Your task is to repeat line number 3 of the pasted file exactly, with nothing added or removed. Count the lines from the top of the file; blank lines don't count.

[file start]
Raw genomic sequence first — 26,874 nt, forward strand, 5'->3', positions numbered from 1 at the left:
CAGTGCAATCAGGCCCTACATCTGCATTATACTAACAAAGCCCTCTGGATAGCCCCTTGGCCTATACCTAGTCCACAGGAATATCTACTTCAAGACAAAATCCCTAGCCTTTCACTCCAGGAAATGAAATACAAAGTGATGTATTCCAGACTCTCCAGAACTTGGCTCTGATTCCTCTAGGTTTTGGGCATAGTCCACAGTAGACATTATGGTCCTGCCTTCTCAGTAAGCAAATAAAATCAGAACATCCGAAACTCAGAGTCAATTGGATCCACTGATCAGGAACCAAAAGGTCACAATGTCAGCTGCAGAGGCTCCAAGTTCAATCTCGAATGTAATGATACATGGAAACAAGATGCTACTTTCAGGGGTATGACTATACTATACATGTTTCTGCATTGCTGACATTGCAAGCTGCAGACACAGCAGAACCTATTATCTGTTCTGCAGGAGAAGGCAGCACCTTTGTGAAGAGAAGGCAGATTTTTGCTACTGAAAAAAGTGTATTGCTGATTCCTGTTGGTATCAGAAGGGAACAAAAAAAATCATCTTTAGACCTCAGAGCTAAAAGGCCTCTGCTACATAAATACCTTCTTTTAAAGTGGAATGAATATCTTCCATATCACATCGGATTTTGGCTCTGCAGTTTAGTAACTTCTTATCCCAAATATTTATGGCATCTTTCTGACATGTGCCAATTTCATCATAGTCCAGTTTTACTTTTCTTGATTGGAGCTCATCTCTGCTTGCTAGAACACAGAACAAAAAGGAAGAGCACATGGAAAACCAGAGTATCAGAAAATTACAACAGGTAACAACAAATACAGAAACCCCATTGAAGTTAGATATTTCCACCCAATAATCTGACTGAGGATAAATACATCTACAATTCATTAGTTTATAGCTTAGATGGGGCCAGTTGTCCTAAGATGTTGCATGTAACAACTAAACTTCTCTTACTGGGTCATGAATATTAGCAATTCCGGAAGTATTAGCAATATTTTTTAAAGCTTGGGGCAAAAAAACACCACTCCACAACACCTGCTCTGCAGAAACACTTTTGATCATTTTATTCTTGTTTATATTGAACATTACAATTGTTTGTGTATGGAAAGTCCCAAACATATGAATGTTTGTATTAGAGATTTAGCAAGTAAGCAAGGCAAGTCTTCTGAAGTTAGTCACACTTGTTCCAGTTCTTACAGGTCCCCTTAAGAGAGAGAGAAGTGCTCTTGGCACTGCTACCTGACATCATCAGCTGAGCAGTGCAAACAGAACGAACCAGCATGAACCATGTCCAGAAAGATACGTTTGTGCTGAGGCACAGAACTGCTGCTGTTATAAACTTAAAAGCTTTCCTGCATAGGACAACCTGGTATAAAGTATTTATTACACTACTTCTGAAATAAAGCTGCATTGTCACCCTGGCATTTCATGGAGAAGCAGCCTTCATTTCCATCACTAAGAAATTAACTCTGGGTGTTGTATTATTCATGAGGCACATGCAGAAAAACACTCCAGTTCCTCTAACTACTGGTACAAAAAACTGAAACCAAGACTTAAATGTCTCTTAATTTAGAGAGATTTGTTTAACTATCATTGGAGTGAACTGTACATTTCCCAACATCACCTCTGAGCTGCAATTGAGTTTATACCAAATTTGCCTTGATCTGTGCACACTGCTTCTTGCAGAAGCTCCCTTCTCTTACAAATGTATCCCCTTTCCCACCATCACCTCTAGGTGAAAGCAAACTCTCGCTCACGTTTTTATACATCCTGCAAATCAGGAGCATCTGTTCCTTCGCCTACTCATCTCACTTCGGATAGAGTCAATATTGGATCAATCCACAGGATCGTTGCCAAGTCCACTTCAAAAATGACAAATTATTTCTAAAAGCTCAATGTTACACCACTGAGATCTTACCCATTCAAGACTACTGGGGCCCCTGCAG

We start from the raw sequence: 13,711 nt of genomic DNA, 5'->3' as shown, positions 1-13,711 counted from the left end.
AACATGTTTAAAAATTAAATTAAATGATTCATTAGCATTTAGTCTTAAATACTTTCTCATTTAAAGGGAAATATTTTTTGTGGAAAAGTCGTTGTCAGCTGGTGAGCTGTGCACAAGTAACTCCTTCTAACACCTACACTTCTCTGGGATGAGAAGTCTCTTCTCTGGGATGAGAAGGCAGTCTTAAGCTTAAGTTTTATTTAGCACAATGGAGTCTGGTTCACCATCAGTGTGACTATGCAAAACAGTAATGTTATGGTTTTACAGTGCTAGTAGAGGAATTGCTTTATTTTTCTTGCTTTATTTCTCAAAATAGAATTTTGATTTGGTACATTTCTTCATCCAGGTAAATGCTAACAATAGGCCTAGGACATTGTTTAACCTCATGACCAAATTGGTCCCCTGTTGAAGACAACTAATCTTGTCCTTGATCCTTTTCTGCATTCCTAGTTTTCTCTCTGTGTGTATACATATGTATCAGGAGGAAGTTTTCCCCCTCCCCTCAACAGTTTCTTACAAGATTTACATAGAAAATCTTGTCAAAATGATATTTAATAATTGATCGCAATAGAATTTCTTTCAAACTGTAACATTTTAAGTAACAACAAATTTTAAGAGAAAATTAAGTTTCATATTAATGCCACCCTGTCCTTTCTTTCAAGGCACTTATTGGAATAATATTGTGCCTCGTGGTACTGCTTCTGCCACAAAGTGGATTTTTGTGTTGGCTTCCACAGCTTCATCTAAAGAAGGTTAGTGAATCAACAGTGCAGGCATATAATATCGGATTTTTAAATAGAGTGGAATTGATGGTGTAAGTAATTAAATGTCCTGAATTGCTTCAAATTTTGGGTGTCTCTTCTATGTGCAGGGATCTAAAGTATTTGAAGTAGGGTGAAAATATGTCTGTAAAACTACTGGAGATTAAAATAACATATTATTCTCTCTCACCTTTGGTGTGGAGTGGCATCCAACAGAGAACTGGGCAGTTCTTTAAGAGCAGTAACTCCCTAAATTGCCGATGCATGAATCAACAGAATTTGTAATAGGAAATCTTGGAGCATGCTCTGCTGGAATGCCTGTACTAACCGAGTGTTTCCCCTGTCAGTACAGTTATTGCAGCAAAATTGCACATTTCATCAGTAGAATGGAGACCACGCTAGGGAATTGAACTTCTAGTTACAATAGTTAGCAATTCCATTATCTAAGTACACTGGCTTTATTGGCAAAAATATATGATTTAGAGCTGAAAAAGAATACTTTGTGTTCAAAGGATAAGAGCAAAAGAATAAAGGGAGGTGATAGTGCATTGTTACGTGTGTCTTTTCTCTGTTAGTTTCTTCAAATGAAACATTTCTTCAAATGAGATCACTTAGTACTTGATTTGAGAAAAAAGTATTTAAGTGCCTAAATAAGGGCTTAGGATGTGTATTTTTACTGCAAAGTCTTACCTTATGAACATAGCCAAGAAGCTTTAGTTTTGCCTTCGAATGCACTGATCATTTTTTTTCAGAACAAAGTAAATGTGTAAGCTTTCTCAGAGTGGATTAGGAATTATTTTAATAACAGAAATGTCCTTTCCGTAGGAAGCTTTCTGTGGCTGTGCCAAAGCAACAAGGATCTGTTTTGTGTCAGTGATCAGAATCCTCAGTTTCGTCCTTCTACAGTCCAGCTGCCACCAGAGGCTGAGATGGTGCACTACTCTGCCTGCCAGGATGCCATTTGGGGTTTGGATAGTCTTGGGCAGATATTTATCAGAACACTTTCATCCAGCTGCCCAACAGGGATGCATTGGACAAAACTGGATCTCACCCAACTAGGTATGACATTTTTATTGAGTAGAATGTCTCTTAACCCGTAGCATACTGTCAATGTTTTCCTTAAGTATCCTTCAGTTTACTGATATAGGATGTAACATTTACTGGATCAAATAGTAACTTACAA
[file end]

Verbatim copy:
We start from the raw sequence: 13,711 nt of genomic DNA, 5'->3' as shown, positions 1-13,711 counted from the left end.